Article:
The Importance of Private Aircraft Maintenance
When you step onto an aircraft, you assume it is in excellent working order and that you should have no issue getting to your destination. Passengers place a lot of trust, faith, and confidence in an aircraft maintenance technician they have never met. Why? Likely because the aircraft can get you where you want to go quickly – its history of high safety standards has proven effective. Let’s look at the importance of routine aircraft maintenance for private jets.
For an aircraft to function correctly, it has to be in well-functioning order. It should work as the manufacturer intended and have all routine repairs and maintenance taken care of on schedule. FAA regulations and compliance standards must be met for a jet to be considered flight worthy. When a private jet charter is airworthy, the risks and dangers of flying are significantly reduced.
What’s Included in Routine Aircraft Maintenance?
When you think of routine aircraft maintenance, it may be easy to assume it is equivalent to changing your car’s oil every 3,000 miles. Changing the oil may work for most vehicles, but jets require a lot more. By routine, it is a regular practice, like before and after a fight, at certain fight hours, and so forth. All maintenance is thoroughly logged to ensure records are kept, including the repair’s details.
Pre-Flight Routine Checks
The pilot is responsible for always doing a pre-flight checklist before doing anything else. They are to make sure that there are no defects and no malfunctions. And, believe it or not, this includes the aircraft’s inside and outside. Pilots look for anything that can impact the flight’s safety, such as defects, wear and tear that hasn’t been addressed, and anything else that could cause alarm. They check the cockpit, the cabin, the avionics, the battery, and so forth to ensure everything is in working order.
50-Hour and 100-Hour Inspections
Charter jets are required to have logs for every 100 hours the plane is in flight. It is recommended that a check be performed at 50 hours, too. This only makes sense since the oil in a jet needs to be changed every 50 hours. It is also a good idea to look over the jet’s engine and other working parts and clean the spark plugs. The FAA mandates 100-hour inspections under FAR 91.409b. At this time, all significant components of the jet are carefully inspected. All areas of inspection, including (but not limited to) the:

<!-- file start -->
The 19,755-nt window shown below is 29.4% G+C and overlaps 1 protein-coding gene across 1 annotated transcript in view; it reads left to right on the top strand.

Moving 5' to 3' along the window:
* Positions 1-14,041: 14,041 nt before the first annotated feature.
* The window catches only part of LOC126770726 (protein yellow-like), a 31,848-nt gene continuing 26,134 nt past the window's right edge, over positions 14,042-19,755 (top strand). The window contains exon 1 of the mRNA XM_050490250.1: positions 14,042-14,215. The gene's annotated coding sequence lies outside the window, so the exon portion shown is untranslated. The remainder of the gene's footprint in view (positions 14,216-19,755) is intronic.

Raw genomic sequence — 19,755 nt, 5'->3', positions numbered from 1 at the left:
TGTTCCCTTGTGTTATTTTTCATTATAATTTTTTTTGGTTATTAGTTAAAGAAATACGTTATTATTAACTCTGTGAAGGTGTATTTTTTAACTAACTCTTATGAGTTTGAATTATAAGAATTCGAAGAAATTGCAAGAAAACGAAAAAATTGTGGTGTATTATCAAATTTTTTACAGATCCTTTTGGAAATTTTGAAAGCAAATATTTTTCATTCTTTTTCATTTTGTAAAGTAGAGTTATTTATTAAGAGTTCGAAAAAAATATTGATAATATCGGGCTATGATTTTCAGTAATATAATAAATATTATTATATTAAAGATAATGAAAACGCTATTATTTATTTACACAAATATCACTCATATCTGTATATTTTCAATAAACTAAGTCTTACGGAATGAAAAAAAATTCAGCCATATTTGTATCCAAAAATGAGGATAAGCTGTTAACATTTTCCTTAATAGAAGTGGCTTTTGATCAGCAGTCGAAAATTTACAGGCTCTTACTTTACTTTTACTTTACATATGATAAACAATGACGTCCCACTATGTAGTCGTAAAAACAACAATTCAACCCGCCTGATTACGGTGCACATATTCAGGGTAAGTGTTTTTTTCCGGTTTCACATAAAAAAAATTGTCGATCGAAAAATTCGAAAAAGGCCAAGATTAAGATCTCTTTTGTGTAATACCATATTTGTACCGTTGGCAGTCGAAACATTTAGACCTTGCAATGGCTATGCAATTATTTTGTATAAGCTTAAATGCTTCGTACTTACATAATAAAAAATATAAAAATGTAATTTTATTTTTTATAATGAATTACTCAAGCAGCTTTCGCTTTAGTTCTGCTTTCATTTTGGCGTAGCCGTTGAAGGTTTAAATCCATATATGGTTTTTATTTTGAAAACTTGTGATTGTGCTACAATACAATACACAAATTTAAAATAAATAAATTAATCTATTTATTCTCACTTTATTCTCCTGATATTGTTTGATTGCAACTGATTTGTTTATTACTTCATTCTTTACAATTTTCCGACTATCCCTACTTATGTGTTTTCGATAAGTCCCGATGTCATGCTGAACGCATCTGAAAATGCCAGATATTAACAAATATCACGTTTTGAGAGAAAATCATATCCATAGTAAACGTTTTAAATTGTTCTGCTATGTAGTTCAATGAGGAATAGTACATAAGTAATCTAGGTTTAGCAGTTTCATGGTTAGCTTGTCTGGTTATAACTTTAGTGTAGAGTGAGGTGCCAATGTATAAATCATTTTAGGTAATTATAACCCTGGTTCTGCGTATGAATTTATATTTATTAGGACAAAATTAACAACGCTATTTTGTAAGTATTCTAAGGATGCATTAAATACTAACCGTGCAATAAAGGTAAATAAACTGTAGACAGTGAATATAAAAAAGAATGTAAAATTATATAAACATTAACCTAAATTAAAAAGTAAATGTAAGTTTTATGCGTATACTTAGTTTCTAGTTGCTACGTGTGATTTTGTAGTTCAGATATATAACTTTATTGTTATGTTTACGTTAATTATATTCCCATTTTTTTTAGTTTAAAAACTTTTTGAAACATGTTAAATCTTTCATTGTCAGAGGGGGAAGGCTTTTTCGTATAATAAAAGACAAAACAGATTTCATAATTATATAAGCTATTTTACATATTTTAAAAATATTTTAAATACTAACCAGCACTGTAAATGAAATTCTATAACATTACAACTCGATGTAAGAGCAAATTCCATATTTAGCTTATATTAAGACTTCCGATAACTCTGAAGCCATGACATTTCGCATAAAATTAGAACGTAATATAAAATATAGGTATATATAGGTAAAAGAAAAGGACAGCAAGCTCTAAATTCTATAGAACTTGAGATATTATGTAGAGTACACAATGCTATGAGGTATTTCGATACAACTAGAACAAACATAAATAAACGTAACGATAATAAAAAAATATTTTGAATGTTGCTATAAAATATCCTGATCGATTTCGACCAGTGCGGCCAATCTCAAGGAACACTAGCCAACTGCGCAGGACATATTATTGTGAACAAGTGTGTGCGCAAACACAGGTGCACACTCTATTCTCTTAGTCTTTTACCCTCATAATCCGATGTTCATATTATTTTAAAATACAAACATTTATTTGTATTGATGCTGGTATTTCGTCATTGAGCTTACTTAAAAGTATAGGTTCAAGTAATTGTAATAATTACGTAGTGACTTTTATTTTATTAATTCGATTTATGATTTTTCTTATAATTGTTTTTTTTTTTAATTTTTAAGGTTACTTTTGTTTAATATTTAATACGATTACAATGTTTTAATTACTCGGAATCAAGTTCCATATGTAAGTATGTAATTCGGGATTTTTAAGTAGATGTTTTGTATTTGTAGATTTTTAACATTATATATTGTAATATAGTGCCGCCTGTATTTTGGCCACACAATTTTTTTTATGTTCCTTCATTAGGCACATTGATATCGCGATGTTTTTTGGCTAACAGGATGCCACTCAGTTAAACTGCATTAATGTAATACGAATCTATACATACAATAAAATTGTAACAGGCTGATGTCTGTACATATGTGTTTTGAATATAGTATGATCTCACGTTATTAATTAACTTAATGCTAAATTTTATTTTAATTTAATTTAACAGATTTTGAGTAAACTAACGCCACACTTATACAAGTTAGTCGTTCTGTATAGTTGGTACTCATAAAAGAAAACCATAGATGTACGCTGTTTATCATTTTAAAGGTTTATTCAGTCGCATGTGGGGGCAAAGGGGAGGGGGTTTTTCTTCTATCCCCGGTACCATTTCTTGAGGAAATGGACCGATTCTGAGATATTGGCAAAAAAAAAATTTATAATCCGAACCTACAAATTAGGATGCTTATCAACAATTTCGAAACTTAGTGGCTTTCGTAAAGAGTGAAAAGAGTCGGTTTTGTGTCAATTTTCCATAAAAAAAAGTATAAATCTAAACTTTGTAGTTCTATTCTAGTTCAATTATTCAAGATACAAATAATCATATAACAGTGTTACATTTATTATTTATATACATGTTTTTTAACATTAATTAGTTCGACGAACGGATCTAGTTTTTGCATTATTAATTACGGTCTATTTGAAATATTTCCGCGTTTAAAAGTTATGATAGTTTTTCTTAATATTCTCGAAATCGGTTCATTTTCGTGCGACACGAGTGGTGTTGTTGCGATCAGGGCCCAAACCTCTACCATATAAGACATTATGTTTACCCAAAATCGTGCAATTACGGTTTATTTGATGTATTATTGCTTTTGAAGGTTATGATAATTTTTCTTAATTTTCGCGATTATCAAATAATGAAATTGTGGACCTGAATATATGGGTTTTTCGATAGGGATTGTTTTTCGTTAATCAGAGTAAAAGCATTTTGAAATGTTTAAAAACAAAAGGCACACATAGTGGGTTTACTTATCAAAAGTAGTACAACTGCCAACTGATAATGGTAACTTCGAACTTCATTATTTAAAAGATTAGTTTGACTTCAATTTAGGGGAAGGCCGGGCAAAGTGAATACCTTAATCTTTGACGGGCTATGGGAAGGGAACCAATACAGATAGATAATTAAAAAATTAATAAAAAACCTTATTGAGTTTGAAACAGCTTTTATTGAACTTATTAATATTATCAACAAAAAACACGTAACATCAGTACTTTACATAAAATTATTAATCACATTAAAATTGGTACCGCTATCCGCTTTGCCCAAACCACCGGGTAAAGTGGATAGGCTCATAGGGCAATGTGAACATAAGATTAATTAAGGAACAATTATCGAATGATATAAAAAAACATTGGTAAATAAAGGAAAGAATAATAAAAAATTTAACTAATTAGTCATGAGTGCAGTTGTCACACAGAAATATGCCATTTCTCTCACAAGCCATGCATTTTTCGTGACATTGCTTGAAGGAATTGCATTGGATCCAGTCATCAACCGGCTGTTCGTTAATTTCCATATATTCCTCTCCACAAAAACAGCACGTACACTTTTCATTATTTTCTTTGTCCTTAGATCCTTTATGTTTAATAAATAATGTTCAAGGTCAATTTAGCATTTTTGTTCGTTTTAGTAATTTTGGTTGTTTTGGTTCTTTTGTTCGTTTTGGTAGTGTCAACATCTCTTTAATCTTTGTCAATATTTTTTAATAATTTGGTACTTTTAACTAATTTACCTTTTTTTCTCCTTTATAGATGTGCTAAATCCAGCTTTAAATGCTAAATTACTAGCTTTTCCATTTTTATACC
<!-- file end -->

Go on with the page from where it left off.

- Flight controls
- Cabin doors
- Cargo doors
- Landing gear
The inspection plates, access doors, fairings, and cowlings are removed. Plus, the oil must be changed, and the spark plugs cleaned. Anything discovered during this inspection must be addressed appropriately and repaired/ replaced. Aircraft inspections allow technicians to address any areas of concern, no matter how big or small. And that means taking care of them before they get worse.
Another mandated review by the FAA, the aircraft needs to be thoroughly inspected annually regardless of their use. Details of the assessment are found in FAR 43 Appendix D. While this is quite similar to the 100-hour inspections, this annual inspection is a little more detailed.
Sometimes jets have heavy bookings, and routine inspections can keep them grounded for quite some time. To keep things flowing smoothly, many partake in progressive assessments. These are performed in set intervals, say every 25 hours or so. Each component is inspected when it is time for the 100-hour inspection. The routine maintenance ensures that each jet is thoroughly monitored to make it is flight worthy.
Who Is Qualified to Perform Aircraft Maintenance?
The Federal Aviation Administration (FAA) is in charge of those in this industry, including those who perform maintenance. Because the job is so important and lives are at stake, they must maintain the proper certification. Aviation maintenance technicians, or airplane mechanics, are formally trained. They must meet specific training milestones and pass an oral, practical, and written test to be certified by the FAA as Airframe and Powerplant (A&P) technicians. Obtaining the license requires proving ability through these exams.
Why Routine Aircraft Maintenance Is Important
Logically, we know that routine aircraft maintenance is essential because it keeps the jet working correctly and in its best shape. We also know that it keeps the flight crew and the passengers safe. But when it comes to routine aircraft maintenance, there are other reasons it is crucial. Caring for a jet will keep it looking and running like a charm. This will create greater longevity, minimize the incidence of flight cancellation, reduce the need for (and the cost of) significant repairs, and meet all flight safety regulations set forth by governing bodies.
While most aircraft maintenance is regularly scheduled, jets sometimes require unexpected maintenance. Sometimes a component may not be working correctly or be in jeopardy of malfunctioning. The pilot may notice something during the pre-flight routine check. Anytime this happens, the aviation maintenance technicians are notified to fix the issue before the next flight.
Charter Jets and Routine Care
Charter jets are often used, shuttling passengers from one destination to another. Well-respected charter companies take pride in their private aircraft maintenance services, so they always know they are ready to take flight when a booking happens. And that means that getting routine care is vital to their health – and for the safety of everyone involved.
Working with some of the most experienced aviation maintenance technicians brings confidence that the job is done well and that all replaced parts have been inspected for defects before use. When you book your private jet charter with the right company, you can count on a jet that has been properly maintained and meets some rigorous safety standards.